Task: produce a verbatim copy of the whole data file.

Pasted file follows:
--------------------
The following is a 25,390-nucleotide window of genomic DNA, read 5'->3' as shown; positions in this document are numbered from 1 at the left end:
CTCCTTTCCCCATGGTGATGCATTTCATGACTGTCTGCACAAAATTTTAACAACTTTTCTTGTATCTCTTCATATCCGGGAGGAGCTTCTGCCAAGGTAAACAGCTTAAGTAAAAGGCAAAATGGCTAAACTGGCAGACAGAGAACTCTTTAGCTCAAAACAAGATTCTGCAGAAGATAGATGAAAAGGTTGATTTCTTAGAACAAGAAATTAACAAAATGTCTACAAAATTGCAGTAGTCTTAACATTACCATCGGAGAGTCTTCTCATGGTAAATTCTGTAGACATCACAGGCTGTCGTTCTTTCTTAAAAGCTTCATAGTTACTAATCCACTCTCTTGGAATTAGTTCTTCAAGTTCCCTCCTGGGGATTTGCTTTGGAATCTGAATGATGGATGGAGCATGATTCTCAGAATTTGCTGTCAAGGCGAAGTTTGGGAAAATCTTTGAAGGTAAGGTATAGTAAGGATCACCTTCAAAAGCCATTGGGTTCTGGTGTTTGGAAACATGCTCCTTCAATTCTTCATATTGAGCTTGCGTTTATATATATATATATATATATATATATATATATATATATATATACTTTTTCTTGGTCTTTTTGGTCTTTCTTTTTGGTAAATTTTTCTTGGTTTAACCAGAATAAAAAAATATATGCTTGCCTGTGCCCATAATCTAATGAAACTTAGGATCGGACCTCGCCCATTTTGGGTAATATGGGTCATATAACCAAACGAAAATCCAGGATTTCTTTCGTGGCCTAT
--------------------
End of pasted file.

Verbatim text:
The following is a 25,390-nucleotide window of genomic DNA, read 5'->3' as shown; positions in this document are numbered from 1 at the left end:
CTCCTTTCCCCATGGTGATGCATTTCATGACTGTCTGCACAAAATTTTAACAACTTTTCTTGTATCTCTTCATATCCGGGAGGAGCTTCTGCCAAGGTAAACAGCTTAAGTAAAAGGCAAAATGGCTAAACTGGCAGACAGAGAACTCTTTAGCTCAAAACAAGATTCTGCAGAAGATAGATGAAAAGGTTGATTTCTTAGAACAAGAAATTAACAAAATGTCTACAAAATTGCAGTAGTCTTAACATTACCATCGGAGAGTCTTCTCATGGTAAATTCTGTAGACATCACAGGCTGTCGTTCTTTCTTAAAAGCTTCATAGTTACTAATCCACTCTCTTGGAATTAGTTCTTCAAGTTCCCTCCTGGGGATTTGCTTTGGAATCTGAATGATGGATGGAGCATGATTCTCAGAATTTGCTGTCAAGGCGAAGTTTGGGAAAATCTTTGAAGGTAAGGTATAGTAAGGATCACCTTCAAAAGCCATTGGGTTCTGGTGTTTGGAAACATGCTCCTTCAATTCTTCATATTGAGCTTGCGTTTATATATATATATATATATATATATATATATATATATATATATACTTTTTCTTGGTCTTTTTGGTCTTTCTTTTTGGTAAATTTTTCTTGGTTTAACCAGAATAAAAAAATATATGCTTGCCTGTGCCCATAATCTAATGAAACTTAGGATCGGACCTCGCCCATTTTGGGTAATATGGGTCATATAACCAAACGAAAATCCAGGATTTCTTTCGTGGCCTAT